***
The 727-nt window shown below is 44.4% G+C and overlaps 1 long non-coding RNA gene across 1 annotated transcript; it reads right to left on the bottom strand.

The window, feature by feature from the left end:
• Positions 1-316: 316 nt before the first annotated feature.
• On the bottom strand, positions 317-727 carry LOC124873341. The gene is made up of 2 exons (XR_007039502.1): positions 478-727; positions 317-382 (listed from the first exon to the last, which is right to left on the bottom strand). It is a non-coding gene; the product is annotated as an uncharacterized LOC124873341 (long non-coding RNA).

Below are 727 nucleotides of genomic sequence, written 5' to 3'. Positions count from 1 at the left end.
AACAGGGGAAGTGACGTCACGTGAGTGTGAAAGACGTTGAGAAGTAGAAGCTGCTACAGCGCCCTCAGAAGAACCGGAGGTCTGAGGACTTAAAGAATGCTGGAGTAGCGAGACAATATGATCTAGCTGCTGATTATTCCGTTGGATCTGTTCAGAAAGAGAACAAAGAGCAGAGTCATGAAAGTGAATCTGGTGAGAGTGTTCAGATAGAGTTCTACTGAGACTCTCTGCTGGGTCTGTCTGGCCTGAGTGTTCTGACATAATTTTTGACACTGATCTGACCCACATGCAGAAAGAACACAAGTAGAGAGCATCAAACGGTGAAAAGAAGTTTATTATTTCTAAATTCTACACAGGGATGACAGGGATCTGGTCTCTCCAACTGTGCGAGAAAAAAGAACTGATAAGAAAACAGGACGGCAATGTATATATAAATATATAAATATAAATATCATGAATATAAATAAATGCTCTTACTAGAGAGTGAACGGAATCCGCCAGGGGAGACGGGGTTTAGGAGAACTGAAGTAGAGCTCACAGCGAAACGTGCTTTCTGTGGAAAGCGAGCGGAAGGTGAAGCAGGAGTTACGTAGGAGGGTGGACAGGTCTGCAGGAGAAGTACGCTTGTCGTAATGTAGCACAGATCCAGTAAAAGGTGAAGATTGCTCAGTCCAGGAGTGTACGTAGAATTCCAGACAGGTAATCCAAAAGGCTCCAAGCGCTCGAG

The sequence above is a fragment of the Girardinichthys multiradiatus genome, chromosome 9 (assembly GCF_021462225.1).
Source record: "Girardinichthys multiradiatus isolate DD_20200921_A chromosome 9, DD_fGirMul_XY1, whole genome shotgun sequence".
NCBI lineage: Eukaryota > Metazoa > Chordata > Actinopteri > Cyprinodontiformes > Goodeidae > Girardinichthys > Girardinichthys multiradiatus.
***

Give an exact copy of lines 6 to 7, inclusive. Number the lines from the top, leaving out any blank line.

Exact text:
AACAGGGGAAGTGACGTCACGTGAGTGTGAAAGACGTTGAGAAGTAGAAGCTGCTACAGCGCCCTCAGAAGAACCGGAGGTCTGAGGACTTAAAGAATGCTGGAGTAGCGAGACAATATGATCTAGCTGCTGATTATTCCGTTGGATCTGTTCAGAAAGAGAACAAAGAGCAGAGTCATGAAAGTGAATCTGGTGAGAGTGTTCAGATAGAGTTCTACTGAGACTCTCTGCTGGGTCTGTCTGGCCTGAGTGTTCTGACATAATTTTTGACACTGATCTGACCCACATGCAGAAAGAACACAAGTAGAGAGCATCAAACGGTGAAAAGAAGTTTATTATTTCTAAATTCTACACAGGGATGACAGGGATCTGGTCTCTCCAACTGTGCGAGAAAAAAGAACTGATAAGAAAACAGGACGGCAATGTATATATAAATATATAAATATAAATATCATGAATATAAATAAATGCTCTTACTAGAGAGTGAACGGAATCCGCCAGGGGAGACGGGGTTTAGGAGAACTGAAGTAGAGCTCACAGCGAAACGTGCTTTCTGTGGAAAGCGAGCGGAAGGTGAAGCAGGAGTTACGTAGGAGGGTGGACAGGTCTGCAGGAGAAGTACGCTTGTCGTAATGTAGCACAGATCCAGTAAAAGGTGAAGATTGCTCAGTCCAGGAGTGTACGTAGAATTCCAGACAGGTAATCCAAAAGGCTCCAAGCGCTCGAG

The sequence above is a fragment of the Girardinichthys multiradiatus genome, chromosome 9 (assembly GCF_021462225.1).